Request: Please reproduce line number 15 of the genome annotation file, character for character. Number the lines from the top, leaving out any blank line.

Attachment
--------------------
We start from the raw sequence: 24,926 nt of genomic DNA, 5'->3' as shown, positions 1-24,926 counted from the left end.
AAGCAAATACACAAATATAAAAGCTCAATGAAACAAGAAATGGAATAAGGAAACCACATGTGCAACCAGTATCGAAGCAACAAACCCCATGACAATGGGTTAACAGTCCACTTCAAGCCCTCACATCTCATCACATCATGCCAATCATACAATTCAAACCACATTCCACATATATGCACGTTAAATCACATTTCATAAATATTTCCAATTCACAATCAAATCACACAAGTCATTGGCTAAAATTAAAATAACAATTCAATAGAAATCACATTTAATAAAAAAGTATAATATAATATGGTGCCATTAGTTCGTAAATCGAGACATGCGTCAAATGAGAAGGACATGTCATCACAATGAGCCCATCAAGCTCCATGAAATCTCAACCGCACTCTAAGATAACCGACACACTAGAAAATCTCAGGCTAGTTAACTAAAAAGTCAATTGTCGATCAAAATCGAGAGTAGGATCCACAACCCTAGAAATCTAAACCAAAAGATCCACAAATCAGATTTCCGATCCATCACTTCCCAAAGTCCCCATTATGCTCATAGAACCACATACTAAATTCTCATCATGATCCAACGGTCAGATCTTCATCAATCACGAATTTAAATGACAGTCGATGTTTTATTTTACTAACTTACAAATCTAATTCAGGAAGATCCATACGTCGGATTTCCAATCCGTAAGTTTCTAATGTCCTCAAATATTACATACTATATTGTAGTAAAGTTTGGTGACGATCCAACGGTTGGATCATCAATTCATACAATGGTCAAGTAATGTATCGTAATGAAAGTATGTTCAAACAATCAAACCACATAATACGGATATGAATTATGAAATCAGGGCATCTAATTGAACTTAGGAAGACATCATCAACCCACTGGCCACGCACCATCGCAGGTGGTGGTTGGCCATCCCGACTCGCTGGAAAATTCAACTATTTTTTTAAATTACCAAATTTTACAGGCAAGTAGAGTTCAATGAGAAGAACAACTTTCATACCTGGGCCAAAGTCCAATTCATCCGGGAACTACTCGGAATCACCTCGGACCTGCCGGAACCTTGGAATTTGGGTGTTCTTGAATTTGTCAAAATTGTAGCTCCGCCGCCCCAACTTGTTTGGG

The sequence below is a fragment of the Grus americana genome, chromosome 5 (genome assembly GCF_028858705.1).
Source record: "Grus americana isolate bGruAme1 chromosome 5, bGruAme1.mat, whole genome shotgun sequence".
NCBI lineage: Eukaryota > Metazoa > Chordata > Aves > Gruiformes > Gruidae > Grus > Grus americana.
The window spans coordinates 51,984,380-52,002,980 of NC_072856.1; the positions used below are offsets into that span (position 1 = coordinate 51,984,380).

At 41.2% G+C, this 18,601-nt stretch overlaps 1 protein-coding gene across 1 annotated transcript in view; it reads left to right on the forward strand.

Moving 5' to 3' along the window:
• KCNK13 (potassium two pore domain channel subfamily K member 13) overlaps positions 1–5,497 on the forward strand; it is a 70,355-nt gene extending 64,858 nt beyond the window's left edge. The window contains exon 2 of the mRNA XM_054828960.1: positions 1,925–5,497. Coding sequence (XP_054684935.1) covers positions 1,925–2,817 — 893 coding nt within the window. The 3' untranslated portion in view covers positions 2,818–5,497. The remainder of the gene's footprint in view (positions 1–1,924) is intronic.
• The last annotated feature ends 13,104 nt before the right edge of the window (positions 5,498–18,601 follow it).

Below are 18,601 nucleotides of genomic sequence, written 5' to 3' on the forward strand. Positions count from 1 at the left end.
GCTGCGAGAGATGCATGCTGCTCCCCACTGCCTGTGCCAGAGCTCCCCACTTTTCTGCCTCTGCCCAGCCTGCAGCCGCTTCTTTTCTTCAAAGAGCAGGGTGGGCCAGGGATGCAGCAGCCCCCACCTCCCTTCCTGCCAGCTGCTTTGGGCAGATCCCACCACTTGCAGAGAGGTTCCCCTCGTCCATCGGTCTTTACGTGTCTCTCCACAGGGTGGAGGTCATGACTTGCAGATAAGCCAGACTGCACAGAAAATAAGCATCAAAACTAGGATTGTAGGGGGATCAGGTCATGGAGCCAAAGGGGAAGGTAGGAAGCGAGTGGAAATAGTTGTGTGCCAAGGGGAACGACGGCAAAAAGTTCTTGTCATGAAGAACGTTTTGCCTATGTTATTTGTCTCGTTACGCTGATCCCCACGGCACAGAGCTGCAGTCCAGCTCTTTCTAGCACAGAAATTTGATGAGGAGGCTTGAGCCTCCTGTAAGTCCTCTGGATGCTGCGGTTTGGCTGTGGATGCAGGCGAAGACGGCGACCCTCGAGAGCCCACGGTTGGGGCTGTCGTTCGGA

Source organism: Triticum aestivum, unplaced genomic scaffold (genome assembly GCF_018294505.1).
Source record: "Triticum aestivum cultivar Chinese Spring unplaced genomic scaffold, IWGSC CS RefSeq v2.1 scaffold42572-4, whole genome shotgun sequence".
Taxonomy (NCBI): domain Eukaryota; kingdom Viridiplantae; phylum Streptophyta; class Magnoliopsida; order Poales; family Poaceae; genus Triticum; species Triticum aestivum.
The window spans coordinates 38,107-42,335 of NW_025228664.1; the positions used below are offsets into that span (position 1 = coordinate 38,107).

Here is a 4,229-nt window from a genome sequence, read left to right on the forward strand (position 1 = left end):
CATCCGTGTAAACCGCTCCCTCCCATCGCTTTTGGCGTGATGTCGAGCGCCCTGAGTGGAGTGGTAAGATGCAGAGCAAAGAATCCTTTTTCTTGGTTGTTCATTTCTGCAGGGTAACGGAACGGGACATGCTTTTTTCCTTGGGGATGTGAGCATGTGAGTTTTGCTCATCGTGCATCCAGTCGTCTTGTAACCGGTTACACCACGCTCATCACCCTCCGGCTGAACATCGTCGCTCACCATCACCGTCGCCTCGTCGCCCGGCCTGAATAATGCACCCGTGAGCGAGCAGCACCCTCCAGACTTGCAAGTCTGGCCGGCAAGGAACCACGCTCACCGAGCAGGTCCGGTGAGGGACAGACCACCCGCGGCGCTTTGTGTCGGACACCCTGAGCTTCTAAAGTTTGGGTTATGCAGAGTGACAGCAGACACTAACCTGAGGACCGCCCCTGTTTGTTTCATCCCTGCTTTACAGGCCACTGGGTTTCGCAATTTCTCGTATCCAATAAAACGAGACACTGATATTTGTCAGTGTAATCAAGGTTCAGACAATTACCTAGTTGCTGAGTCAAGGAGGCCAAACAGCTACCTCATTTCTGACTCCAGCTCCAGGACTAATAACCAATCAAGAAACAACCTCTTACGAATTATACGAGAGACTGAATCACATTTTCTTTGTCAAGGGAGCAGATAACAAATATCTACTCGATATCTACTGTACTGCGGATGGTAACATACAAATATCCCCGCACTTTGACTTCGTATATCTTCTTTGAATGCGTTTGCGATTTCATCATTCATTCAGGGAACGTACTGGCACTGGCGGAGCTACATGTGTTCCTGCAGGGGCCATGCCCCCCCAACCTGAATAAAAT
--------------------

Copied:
Taxonomy (NCBI): domain Eukaryota; kingdom Viridiplantae; phylum Streptophyta; class Magnoliopsida; order Poales; family Poaceae; genus Triticum; species Triticum aestivum.